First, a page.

Do I have to pay for coverage?
The moving company will offer you an option to choose lesser coverage, called Released Value Protection, which is included with your move at no additional cost to the consumer. This choice requires that you waive your right to the Full Value Protection and accept a valuation of $0.60 per pound for the shipment. If your 20-pound flat-screen television monitor is lost or damaged, the mover will reimburse you at a rate of $0.60 per pound, or $12.00. Think very carefully about that. Even with professionals loading the truck and handling the move, things do go wrong, and if your goods are damaged, replacing them can be very costly. If it isn’t worth protecting, is it worth moving?
Those two levels of coverage are reimbursement by the mover for any loss or damage, not insurance. Your mover may also offer you third party insurance coverage, but it does not have to do so. Suppose you purchase separate third-party cargo liability insurance from or through your mover. In that case, the mover must issue a policy or other written record of the purchase and to provide you with a copy of the policy. You can find and purchase insurance coverage on your own, but third-party coverage, whether obtained through the mover or own your own, will typically be excluded from the FMCSA arbitration process.
What can limit my ability to recover damages?
If you chose the Released Value Protection, but your goods are worth more than $0.60 per pound, you will be unable to collect your loss’s full value. If you purchase the Full Value Protection, your reimbursement may be subject to a deductible. If you have the Full Value option but declared a valuation that is less than the actual value of your shipment, you will be unable to recoup the full amount. If you fail to report individual items of value greater than $100 per pound, they will not be fully reimbursed.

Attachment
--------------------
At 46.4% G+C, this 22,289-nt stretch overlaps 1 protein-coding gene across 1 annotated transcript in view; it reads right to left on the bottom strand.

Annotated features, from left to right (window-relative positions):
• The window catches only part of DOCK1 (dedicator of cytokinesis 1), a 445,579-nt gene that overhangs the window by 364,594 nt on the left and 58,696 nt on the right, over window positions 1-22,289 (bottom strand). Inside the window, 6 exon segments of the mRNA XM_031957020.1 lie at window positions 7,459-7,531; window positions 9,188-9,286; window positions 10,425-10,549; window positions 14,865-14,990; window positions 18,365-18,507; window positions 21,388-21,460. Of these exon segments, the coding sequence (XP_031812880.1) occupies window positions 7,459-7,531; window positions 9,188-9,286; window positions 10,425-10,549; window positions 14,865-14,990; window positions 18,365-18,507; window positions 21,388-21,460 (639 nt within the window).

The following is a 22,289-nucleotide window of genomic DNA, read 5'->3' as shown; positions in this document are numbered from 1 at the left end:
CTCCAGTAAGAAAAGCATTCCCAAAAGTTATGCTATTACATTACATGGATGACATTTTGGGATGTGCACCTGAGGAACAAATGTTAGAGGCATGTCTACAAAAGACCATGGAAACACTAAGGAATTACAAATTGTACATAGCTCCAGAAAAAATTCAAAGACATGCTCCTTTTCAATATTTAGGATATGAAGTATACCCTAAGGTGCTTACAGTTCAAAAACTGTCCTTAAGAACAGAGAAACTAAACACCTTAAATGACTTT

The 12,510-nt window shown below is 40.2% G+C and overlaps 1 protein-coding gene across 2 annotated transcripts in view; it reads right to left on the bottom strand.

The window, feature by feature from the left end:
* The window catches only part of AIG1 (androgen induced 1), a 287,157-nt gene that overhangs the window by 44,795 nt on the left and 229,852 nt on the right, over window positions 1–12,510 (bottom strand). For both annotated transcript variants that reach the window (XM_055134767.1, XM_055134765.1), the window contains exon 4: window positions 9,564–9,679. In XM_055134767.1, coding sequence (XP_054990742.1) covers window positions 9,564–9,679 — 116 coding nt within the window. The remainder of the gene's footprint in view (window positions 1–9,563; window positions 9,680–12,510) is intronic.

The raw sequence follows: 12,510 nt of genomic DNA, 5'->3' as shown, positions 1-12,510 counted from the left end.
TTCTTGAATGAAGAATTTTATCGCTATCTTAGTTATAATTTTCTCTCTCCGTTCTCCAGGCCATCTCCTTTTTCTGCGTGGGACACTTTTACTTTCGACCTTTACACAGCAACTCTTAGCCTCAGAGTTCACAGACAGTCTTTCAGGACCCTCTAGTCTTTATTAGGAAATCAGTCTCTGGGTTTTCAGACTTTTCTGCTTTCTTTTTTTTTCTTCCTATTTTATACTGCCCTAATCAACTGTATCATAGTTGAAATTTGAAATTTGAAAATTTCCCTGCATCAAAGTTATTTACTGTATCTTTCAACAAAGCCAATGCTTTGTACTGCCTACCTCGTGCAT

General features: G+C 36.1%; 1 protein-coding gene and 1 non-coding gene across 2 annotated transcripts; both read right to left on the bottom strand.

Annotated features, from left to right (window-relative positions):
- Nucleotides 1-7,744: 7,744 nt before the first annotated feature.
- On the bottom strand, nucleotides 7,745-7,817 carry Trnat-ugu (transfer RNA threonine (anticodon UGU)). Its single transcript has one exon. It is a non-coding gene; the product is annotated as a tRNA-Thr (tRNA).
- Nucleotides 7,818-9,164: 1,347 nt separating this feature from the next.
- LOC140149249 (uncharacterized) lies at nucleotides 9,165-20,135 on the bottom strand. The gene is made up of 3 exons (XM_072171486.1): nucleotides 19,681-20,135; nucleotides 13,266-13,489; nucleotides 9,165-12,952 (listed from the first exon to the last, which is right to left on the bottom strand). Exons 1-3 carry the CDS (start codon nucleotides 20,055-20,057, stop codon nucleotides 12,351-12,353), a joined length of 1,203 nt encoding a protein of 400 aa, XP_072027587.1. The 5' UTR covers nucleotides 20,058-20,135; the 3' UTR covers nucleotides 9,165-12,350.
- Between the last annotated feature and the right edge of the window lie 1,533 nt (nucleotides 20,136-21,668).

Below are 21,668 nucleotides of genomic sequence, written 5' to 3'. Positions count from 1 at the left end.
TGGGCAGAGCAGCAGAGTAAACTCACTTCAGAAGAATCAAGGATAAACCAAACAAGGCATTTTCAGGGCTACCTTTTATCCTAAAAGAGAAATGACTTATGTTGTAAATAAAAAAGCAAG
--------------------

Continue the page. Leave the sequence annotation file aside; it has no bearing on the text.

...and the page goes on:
It is essential to be aware that movers are not responsible for items in boxes they did not pack. If you do your own packing, and something is broken in a box, unless the box shows significant damage that can be attributed to the movers, you are not likely to be covered for damage. The mover may refuse to transport certain fragile items unless you engage their services to adequately prepare them for moving. Artwork, antiques, and other delicate and expensive objects are subject to refusal without expert preparation.
Packing prohibited items such as hazardous materials, perishable items, flammable, or any other dangerous material will void your coverage.
The moving company is not liable for damage caused by natural disasters such as fire, hurricane, tornado, windstorm, hail, or earthquakes. Also, if items are damaged while in storage that is not controlled by the moving company, you are not covered, though you should have separate coverage from the storage facility. Your homeowners’ or renters’ policy may provide minimal coverage for items damaged in transit, but nothing if the movers’ actions cause the breakage.
When you receive your delivery, carefully review the document you are signing to ensure that you are not releasing liability. Federal regulations provide you with nine months to examine your shipment and file a claim for anything missing or damaged. Still, if you sign a document with language to the contrary, your case may be challenging to establish. Once you determine that you have suffered a loss, file your claim promptly, and substantiate it with the pictures you took of the item before shipment.